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Define a number $n$ to be composite if it can be written as $a\cdot b$ for some $a,b$ where $a,b\neq 1$.

Define $p$ to be prime if $p=a\cdot b$ implies $a=1$ or $b=1$.

The theorem that every composite number has a prime factor seems to require a bit more induction than just everything is either 0 or a successor. So what is a model of Robinson Arithmetic where that theorem fails?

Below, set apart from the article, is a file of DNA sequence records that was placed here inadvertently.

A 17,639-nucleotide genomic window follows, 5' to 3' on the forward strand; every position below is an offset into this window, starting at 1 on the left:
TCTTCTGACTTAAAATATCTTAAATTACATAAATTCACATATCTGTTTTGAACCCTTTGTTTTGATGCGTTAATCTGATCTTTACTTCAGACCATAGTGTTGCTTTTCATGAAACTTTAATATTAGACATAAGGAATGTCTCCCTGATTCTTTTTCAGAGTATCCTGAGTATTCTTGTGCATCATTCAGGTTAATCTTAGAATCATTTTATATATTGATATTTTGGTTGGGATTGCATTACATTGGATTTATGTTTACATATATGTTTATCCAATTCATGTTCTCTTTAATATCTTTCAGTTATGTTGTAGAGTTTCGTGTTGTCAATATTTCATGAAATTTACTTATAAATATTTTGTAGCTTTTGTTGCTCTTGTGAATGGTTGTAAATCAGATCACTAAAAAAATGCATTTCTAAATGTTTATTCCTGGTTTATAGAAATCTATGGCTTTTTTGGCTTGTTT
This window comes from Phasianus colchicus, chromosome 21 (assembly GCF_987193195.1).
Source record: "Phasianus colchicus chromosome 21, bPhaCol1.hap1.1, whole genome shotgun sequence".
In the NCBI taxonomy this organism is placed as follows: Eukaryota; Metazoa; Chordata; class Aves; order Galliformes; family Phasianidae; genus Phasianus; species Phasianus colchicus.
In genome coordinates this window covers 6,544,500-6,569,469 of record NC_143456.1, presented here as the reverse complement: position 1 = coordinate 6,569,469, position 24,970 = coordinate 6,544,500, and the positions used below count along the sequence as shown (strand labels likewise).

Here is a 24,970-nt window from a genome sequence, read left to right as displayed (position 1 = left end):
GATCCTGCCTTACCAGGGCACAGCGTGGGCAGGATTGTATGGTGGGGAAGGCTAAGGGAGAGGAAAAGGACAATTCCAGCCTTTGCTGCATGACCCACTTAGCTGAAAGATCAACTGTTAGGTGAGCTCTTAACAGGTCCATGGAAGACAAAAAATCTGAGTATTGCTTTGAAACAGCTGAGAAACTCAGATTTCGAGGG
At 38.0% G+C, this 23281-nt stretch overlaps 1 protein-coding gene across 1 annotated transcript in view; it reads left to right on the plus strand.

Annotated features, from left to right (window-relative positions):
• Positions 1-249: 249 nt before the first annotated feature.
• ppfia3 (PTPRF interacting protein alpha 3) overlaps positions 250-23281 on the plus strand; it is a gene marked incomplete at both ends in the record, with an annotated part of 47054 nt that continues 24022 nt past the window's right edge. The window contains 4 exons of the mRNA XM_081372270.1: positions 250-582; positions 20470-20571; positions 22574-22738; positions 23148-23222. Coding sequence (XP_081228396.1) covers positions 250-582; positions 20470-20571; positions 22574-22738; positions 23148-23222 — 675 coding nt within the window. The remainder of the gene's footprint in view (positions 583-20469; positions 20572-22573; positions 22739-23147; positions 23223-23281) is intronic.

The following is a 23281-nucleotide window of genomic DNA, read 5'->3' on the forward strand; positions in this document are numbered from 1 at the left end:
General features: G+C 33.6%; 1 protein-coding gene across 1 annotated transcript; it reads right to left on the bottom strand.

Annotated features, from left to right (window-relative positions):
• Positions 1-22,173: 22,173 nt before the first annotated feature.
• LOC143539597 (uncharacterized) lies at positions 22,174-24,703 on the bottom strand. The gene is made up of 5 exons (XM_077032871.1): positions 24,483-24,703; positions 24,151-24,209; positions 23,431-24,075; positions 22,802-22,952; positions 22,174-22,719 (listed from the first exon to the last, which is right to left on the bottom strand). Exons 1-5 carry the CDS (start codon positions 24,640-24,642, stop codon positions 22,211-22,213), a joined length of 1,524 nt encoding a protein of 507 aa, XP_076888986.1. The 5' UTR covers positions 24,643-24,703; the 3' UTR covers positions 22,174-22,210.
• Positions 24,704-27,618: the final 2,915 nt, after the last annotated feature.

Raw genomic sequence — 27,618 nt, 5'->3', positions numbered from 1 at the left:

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The nonnegative part of a discrete ordered ring always satisfies Robinson Arithmetic, so many examples can be found there. For a specific one, take the ring $R$ of formal Puiseux polynominals of the form $$a = a_0 + a_1 T^{q_1} + \cdots + a_k T^{q_k}$$ where $0 < q_1 < \cdots \lt q_k$ are rationals and $a_0,a_1,\ldots, a_k$ are integers. The order is given by $a \lt b$ if the most significant term of $b-a$ is positive (i.e. we think of $T$ as an infinitely large number). In this ring $T$ is composite (e.g. $T = T^{2/3}\cdot T^{1/3}$) but it has no prime factor.

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